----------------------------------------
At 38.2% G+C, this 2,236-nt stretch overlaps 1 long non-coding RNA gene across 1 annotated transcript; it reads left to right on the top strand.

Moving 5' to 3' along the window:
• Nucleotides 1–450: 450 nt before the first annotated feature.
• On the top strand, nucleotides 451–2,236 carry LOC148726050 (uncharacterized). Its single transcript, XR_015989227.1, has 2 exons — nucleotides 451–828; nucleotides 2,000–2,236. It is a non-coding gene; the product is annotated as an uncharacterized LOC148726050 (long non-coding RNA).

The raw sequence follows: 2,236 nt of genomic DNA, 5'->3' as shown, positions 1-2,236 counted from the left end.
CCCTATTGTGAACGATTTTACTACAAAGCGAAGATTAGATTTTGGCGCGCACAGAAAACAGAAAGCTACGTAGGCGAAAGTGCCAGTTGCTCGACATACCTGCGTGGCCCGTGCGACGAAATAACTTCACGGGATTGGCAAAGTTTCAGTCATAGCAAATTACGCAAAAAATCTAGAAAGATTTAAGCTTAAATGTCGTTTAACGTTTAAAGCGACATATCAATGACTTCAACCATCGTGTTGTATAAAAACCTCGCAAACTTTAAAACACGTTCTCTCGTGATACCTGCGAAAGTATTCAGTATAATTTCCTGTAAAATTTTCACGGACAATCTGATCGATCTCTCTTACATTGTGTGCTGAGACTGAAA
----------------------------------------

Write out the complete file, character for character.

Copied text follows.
At 38.2% G+C, this 2,236-nt stretch overlaps 1 long non-coding RNA gene across 1 annotated transcript; it reads left to right on the top strand.

Moving 5' to 3' along the window:
• Nucleotides 1–450: 450 nt before the first annotated feature.
• On the top strand, nucleotides 451–2,236 carry LOC148726050 (uncharacterized). Its single transcript, XR_015989227.1, has 2 exons — nucleotides 451–828; nucleotides 2,000–2,236. It is a non-coding gene; the product is annotated as an uncharacterized LOC148726050 (long non-coding RNA).

The raw sequence follows: 2,236 nt of genomic DNA, 5'->3' as shown, positions 1-2,236 counted from the left end.
CCCTATTGTGAACGATTTTACTACAAAGCGAAGATTAGATTTTGGCGCGCACAGAAAACAGAAAGCTACGTAGGCGAAAGTGCCAGTTGCTCGACATACCTGCGTGGCCCGTGCGACGAAATAACTTCACGGGATTGGCAAAGTTTCAGTCATAGCAAATTACGCAAAAAATCTAGAAAGATTTAAGCTTAAATGTCGTTTAACGTTTAAAGCGACATATCAATGACTTCAACCATCGTGTTGTATAAAAACCTCGCAAACTTTAAAACACGTTCTCTCGTGATACCTGCGAAAGTATTCAGTATAATTTCCTGTAAAATTTTCACGGACAATCTGATCGATCTCTCTTACATTGTGTGCTGAGACTGAAA